The Trondheim Concertos
2L 2L-172-SABD (2 discs)
Classical - Chamber
Joseph Meck (1690—1758): Violin Concerto in G major, Op. 1 No. 9, XM 141
Anonymous, ‘Sigr. Opfermand’: Violin Concerto in C minor, XM 49
Johan Henrich Berlin (1741—1807): Sonata a Cembalo, Violino è Violoncello, XM 3
Antonio Vivaldi (1678—1741): Violin Concerto in A major, RV 335 ‘The Cuckoo’, XM 140
Baroque Ensemble of the Trondheim Symphony Orchestra:
Sigurd Imsen, solo violin
Renata Kubala, violin
Cecilia Wåhlberg, violin
Verona Rapp, viola
Torleif Holm, cello
Fredrik Blikeng, violone
Thomas C. Boysen, lute and theorbo
Gunnhild Tønder, cembalo and organ
Christina Kobb, fortepiano
As the eighteenth century progressed, Trondheim experienced strong economic growth. The Great Nordic War was over, and merchants set about exporting timber, stockfish, and copper from the mines of Trøndelag. They maintained close contact with their networks in the main cities of Northern Europe, and Trondheim's luxury and extravagance characterised its social milieu. Thus, the latest fashions, literature and music from the Continent found their way to Trondheim.
This recording portrays a selection of contemporaneous music that is preserved in Trondheim. The manuscripts may be found in the Gunnerus Library's special collections and probably belonged to the town musician and polymath Johan Daniel Berlin (1714–87) and his circle of musicians. They provide a unique insight into how European instrumental music found fertile ground in one of Denmark–Norway's largest provincial towns in the decades preceding the union's dissolution in 1814.
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Review by Adrian Quanjer - July 20, 2023
In the good-very-old-days many if not all composers did not compose to innovate at all costs but to please. That was at least my conclusion listening to this latest 2L release. And all you need to pass it on to the listener are some fine players. This is in a nutshell what Morton Lindberg has done. The result: Another winner from a fruitful collaboration between 2L and musicians from the Norwegian town of Trondheim, whether they be the Trondheim Solistene or, in this case, the Baroque Ensemble of the Trondheim Symphony Orchestra.
With the exception of Vivaldi, most composers represented in this album are relatively or totally unknown. Interestingly, the music is not. These Baroque sounds give that comforting feeling of having heard it sometime before but you don’t know where. The reassuring power of recognition that reaches its zenith in Vivaldi’s ‘Cuckoo’, means just under an hour of balm for the soul so much needed in testing times.
Reading the accompanying booklet is also pure joy. Not because of the detailed information about the scores, drawn from Norway’s oldest scientific library The Gunnerus Library in Trondheim, but also because of the illustrative photos that make the listener almost a complicit part of the recording sessions.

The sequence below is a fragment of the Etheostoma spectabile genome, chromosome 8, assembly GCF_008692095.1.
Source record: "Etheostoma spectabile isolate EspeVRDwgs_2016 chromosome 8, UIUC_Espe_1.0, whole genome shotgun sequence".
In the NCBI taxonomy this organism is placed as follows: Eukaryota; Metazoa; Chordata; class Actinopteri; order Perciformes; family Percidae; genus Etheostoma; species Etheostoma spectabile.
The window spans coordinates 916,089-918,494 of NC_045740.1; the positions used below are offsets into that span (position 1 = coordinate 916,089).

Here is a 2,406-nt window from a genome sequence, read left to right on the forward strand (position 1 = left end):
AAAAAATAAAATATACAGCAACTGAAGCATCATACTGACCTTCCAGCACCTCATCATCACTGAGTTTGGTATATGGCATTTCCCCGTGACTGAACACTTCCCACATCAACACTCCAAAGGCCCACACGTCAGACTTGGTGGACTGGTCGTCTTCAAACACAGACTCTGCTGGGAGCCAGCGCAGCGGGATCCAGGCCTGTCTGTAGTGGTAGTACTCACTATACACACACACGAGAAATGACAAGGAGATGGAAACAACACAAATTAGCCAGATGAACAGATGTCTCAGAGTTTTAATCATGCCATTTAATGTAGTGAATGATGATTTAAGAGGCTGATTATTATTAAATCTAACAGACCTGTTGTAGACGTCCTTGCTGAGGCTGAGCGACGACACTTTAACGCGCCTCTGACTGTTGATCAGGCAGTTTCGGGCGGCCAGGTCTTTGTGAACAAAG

Historically informed bands are legion. But some seem to be differently informed than others. In some quarters personal artistry looks more important than conveying the music. Allegro is played presto or, in some cases even prestissimo. These musicians draw my respect for their often-impeccable virtuosity. But if these bands play with a degree of attack that makes the listener nervous, they cross my red line.
How different is this new release. The members of the Baroque Ensemble of the Trondheim Symphony Orchestra do not try to show off; they are just darn good musicians, playing with deep respect for the music, the listener, and most probably enjoying themselves immensely in doing so.
The violin solo, Sigurd Imsen, according to his website, “one of few professional violinists in Norway who specialise in historical performance practices”, is for me a virtuoso who plays the baroque violin with a profound feeling for the intrinsic value of the concerti, without setting or showing himself apart from his fellow musicians. It is the essence of successful ‘ensemble’ playing and it thoroughly pleased me. In Vivaldi’s ‘Cuckoo’ Imsen is as good as the best you and I can think of.
In Berlin’s Sonata a Cembalo, Violino è Violoncello, two more soloists join him: Gunnhild Tønder, harpsichord and Torleif Holm, cello, though together remaining part of the ensemble’s musical fabric. A perfect symbiosis between soloists and supporting players.
Americans may call it awesome, but whatever superlative one may want to use, these musicians have impressed me more than anything else I have as of late been listening to. Don’t miss out on this!
From my experience, I know that Morton Lindberg doesn’t accept anything but the best and produces for the benefit of the audience the recorded material in a superabundance of formats. Open and warm acoustics at any play-back level, though I usually try to get the sound as realistic as possible; as if I were present. I do not have neighbours to worry about! 2L’s immersive recording style is not as prominent as in other ‘real surround’ recordings and that is just as fine with me.
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